In an attempt to lap Ralf Schumacher, who was down in 11th position, Alonso tried to pass him offline around the outside in the tunnel and crashed heavily. Alonso was enraged by this incident, and publicly accused Ralf of dangerous driving. The safety car was immediately deployed, and all of the front-runners (except Michael Schumacher and Montoya) took the opportunity to pit. As the safety car prepares to pit for the race restart, it is common for the lead driver to slow down, to bunch up the field and choose the opportunity to accelerate to the starting line. It is also common for drivers to swerve back and forth, accelerate and decelerate rapidly to impart heat into their brakes and tires. Montoya (who was a lap down) seemed to be watching his mirrors and not what was happening in front of him as they entered the tunnel. Schumacher suddenly slowed and locked his left front brake after apparently being surprised by the slow speed of the safety car and Montoya moved to the inside trying to avoid running into the back of Schumacher. However as Schumacher continued there was no space between his car and the barrier for Montoya's and he clipped Montoya's left front tyre with his right rear, spun sideways and hit the barriers. This accident ended Schumacher's hopes for a sixth consecutive victory and a perfect season.
As the order settled down towards the end of the race, Trulli led from Button, with Barrichello in third. The top three were a lap in front of the rest of the field, and the only drivers with a chance of winning the race. Barrichello needed to pit with 22 laps remaining, and rejoined too far behind the top two in order to make a challenge. From then on, it was a straight fight between Trulli and Button, but Monaco is notoriously the hardest circuit to make a passing move on. Therefore, Button having no chance of passing, Trulli took the win by close to half a second.
The bottom 6 teams in the 2003 Constructors' Championship were entitled to run a third car in free practice on Thursday. These drivers drove on Thursday but did not compete in qualifying or the race.
|4||3||Juan Pablo Montoya||Williams-BMW||76||+1 Lap||9||5|
|5||12||Felipe Massa||Sauber-Petronas||76||+1 Lap||16||4|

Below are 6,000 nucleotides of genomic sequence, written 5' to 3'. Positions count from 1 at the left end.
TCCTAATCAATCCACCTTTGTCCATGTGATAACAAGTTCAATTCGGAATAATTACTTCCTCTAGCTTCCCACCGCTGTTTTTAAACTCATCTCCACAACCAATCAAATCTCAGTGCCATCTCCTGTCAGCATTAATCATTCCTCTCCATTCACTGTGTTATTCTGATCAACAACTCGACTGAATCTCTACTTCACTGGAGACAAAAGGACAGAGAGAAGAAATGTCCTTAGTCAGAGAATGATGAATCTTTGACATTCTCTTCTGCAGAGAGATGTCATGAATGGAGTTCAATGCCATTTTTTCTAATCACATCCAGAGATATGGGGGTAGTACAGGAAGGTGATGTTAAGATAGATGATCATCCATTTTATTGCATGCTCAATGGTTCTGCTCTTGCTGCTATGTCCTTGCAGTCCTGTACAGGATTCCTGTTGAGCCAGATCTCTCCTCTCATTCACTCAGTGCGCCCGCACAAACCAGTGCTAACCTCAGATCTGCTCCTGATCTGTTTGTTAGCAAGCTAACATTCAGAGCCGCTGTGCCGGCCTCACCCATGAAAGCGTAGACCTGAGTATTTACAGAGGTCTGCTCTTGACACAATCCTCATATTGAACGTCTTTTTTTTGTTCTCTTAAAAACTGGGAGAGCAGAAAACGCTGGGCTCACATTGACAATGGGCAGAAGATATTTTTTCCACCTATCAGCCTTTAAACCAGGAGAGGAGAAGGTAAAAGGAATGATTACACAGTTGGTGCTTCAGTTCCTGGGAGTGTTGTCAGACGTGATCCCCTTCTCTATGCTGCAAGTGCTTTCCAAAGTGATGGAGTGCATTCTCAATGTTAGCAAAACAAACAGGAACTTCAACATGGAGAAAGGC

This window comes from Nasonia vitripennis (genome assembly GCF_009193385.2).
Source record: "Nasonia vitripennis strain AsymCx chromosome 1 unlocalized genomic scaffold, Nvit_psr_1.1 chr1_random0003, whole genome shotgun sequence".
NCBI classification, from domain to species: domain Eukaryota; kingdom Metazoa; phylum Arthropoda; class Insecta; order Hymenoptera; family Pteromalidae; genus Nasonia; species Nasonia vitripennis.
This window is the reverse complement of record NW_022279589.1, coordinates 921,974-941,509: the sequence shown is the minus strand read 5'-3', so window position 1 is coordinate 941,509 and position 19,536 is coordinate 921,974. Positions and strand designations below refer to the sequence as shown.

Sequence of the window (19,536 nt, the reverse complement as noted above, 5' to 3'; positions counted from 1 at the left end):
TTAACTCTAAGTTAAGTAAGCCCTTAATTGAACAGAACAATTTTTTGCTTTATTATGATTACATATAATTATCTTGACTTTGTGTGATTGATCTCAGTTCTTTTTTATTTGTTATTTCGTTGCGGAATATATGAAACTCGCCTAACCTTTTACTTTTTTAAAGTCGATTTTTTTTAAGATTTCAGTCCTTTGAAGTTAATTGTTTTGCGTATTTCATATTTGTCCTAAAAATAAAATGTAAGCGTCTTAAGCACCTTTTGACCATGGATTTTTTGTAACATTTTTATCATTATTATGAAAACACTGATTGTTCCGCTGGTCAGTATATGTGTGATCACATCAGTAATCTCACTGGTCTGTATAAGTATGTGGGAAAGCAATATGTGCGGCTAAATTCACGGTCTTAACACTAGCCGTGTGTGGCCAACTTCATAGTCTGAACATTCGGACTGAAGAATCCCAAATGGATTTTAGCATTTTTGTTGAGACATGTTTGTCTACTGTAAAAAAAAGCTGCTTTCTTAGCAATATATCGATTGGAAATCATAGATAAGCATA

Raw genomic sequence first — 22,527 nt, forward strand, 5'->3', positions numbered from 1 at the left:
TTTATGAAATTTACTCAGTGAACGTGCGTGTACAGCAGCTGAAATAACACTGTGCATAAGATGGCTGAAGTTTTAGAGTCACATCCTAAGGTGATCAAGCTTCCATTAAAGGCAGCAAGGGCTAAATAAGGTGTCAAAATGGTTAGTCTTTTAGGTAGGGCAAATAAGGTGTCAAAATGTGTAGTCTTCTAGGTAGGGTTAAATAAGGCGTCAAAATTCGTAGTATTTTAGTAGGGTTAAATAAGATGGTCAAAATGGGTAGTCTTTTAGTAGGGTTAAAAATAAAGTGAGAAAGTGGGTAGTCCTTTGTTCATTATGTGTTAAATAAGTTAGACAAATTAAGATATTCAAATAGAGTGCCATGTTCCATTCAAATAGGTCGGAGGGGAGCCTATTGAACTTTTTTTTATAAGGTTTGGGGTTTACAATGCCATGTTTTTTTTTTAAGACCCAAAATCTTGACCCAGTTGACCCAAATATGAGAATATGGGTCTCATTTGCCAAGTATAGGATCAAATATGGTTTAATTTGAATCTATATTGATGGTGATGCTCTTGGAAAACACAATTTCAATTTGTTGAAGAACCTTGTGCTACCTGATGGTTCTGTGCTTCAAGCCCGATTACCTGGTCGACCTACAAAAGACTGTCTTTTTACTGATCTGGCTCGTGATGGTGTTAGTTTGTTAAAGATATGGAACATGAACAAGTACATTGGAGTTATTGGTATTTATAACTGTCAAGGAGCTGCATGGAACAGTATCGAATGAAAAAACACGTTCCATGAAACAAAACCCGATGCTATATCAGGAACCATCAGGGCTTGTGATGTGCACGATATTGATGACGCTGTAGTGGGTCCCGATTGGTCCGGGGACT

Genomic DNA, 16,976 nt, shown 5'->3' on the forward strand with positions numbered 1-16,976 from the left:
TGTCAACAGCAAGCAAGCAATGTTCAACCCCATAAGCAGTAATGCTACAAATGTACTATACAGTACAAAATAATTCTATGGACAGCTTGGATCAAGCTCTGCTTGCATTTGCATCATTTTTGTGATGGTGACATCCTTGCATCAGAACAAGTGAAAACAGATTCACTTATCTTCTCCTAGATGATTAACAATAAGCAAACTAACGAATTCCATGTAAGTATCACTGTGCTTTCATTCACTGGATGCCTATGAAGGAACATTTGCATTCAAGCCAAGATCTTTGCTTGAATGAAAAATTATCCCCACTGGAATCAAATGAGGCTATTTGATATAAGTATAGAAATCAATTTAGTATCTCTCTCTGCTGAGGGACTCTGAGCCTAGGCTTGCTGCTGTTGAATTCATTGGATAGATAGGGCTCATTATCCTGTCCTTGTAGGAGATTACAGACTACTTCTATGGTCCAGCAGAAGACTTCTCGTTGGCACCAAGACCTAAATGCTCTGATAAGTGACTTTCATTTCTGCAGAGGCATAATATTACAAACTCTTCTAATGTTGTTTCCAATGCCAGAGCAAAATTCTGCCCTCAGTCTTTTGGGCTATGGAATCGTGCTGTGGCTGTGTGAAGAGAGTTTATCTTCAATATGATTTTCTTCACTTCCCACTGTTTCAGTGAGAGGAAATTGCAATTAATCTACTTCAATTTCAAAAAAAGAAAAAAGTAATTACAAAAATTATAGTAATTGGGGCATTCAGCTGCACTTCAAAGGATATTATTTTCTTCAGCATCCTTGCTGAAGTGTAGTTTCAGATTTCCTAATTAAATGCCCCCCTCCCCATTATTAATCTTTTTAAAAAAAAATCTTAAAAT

|6||16||Cristiano da Matta||Toyota||76||+1 Lap||15||3|
|7||18||Nick Heidfeld||Jordan-Ford||75||+2 Laps||17||2|
|8||17||Olivier Panis||Toyota||74||+3 Laps||13||1|
|9||21||Zsolt Baumgartner||Minardi-Cosworth||71||+6 Laps||19|
|Ret||1||Michael Schumacher||Ferrari||45||Collision damage||4|
- Lap Leaders: Jarno Trulli 72 (1-23, 26-42, 46-77), Fernando Alonso 1 (24) and Michael Schumacher 4 (25, 43-45)
- This was Jarno Trulli's first pole position and only victory in his career.
- This race marked the only retirement of the season for Michael Schumacher and Giancarlo Fisichella.
- Olivier Panis started this race from the pit lane.
- Both of the Jaguar Racing R5 cars ran with Ocean's Twelve and Steinmetz Diamonds livery to represent the upcoming film, Ocean's Twelve starring George Clooney and Brad Pitt, both of which were present at the Monaco Grand Prix along with other special guests such as Roger Moore. As Klien crashed in the first lap, the diamond was lost in the incident.
Standings after the race Edit
- Note: Only the top five positions are included for both sets of standings.
|Wikimedia Commons has media related to: [[Commons:Category: Category:2004 Monaco Grand Prix|| 2004 Monaco Grand Prix
2004 Spanish Grand Prix
|FIA Formula One World Championship|
2004 European Grand Prix
2003 Monaco Grand Prix
|Monaco Grand Prix||Next race:|
2005 Monaco Grand Prix
|This page uses some content from Wikipedia. The original article was at 2004 Monaco Grand Prix. The list of authors can be seen in the page history. As with Autopedia, the text of Wikipedia is available under the GNU Free Documentation License.|